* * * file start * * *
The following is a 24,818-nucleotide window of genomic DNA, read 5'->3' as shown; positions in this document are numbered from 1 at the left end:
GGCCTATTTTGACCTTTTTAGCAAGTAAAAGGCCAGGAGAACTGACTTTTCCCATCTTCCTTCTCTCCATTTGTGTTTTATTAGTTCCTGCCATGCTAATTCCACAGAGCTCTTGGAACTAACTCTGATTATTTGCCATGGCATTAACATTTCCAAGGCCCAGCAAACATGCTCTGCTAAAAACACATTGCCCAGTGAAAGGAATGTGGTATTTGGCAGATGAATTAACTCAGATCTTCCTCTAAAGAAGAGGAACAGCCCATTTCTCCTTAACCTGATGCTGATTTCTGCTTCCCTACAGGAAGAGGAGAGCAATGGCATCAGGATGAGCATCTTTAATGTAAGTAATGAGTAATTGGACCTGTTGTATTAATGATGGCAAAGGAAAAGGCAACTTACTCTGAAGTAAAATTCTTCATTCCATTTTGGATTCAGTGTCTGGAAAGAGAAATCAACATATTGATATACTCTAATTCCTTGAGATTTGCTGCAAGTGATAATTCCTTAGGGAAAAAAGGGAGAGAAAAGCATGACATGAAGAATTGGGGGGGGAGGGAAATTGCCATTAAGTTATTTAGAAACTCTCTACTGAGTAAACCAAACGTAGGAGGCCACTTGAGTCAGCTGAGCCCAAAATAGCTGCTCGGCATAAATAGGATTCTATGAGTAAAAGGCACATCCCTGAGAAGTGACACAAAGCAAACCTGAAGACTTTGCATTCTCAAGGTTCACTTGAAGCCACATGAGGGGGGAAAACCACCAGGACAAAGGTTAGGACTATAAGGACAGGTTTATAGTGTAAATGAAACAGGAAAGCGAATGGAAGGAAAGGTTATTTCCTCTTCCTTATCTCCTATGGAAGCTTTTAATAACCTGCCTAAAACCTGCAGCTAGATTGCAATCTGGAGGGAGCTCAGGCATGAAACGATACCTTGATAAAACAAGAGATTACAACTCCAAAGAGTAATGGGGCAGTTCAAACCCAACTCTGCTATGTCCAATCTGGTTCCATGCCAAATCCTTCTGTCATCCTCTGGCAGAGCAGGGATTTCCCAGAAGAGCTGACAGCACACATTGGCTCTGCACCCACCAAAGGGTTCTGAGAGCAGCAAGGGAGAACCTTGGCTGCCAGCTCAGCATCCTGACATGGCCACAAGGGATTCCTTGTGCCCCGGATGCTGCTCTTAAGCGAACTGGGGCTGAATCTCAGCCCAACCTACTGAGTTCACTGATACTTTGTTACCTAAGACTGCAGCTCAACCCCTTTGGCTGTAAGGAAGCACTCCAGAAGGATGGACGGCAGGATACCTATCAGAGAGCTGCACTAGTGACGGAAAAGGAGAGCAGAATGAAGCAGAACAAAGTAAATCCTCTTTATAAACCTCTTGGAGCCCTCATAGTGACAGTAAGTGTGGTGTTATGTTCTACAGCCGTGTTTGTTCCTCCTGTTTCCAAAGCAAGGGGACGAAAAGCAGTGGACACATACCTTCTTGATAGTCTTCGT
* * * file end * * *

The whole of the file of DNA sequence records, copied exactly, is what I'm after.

The following is a 24,818-nucleotide window of genomic DNA, read 5'->3' as shown; positions in this document are numbered from 1 at the left end:
GGCCTATTTTGACCTTTTTAGCAAGTAAAAGGCCAGGAGAACTGACTTTTCCCATCTTCCTTCTCTCCATTTGTGTTTTATTAGTTCCTGCCATGCTAATTCCACAGAGCTCTTGGAACTAACTCTGATTATTTGCCATGGCATTAACATTTCCAAGGCCCAGCAAACATGCTCTGCTAAAAACACATTGCCCAGTGAAAGGAATGTGGTATTTGGCAGATGAATTAACTCAGATCTTCCTCTAAAGAAGAGGAACAGCCCATTTCTCCTTAACCTGATGCTGATTTCTGCTTCCCTACAGGAAGAGGAGAGCAATGGCATCAGGATGAGCATCTTTAATGTAAGTAATGAGTAATTGGACCTGTTGTATTAATGATGGCAAAGGAAAAGGCAACTTACTCTGAAGTAAAATTCTTCATTCCATTTTGGATTCAGTGTCTGGAAAGAGAAATCAACATATTGATATACTCTAATTCCTTGAGATTTGCTGCAAGTGATAATTCCTTAGGGAAAAAAGGGAGAGAAAAGCATGACATGAAGAATTGGGGGGGGAGGGAAATTGCCATTAAGTTATTTAGAAACTCTCTACTGAGTAAACCAAACGTAGGAGGCCACTTGAGTCAGCTGAGCCCAAAATAGCTGCTCGGCATAAATAGGATTCTATGAGTAAAAGGCACATCCCTGAGAAGTGACACAAAGCAAACCTGAAGACTTTGCATTCTCAAGGTTCACTTGAAGCCACATGAGGGGGGAAAACCACCAGGACAAAGGTTAGGACTATAAGGACAGGTTTATAGTGTAAATGAAACAGGAAAGCGAATGGAAGGAAAGGTTATTTCCTCTTCCTTATCTCCTATGGAAGCTTTTAATAACCTGCCTAAAACCTGCAGCTAGATTGCAATCTGGAGGGAGCTCAGGCATGAAACGATACCTTGATAAAACAAGAGATTACAACTCCAAAGAGTAATGGGGCAGTTCAAACCCAACTCTGCTATGTCCAATCTGGTTCCATGCCAAATCCTTCTGTCATCCTCTGGCAGAGCAGGGATTTCCCAGAAGAGCTGACAGCACACATTGGCTCTGCACCCACCAAAGGGTTCTGAGAGCAGCAAGGGAGAACCTTGGCTGCCAGCTCAGCATCCTGACATGGCCACAAGGGATTCCTTGTGCCCCGGATGCTGCTCTTAAGCGAACTGGGGCTGAATCTCAGCCCAACCTACTGAGTTCACTGATACTTTGTTACCTAAGACTGCAGCTCAACCCCTTTGGCTGTAAGGAAGCACTCCAGAAGGATGGACGGCAGGATACCTATCAGAGAGCTGCACTAGTGACGGAAAAGGAGAGCAGAATGAAGCAGAACAAAGTAAATCCTCTTTATAAACCTCTTGGAGCCCTCATAGTGACAGTAAGTGTGGTGTTATGTTCTACAGCCGTGTTTGTTCCTCCTGTTTCCAAAGCAAGGGGACGAAAAGCAGTGGACACATACCTTCTTGATAGTCTTCGT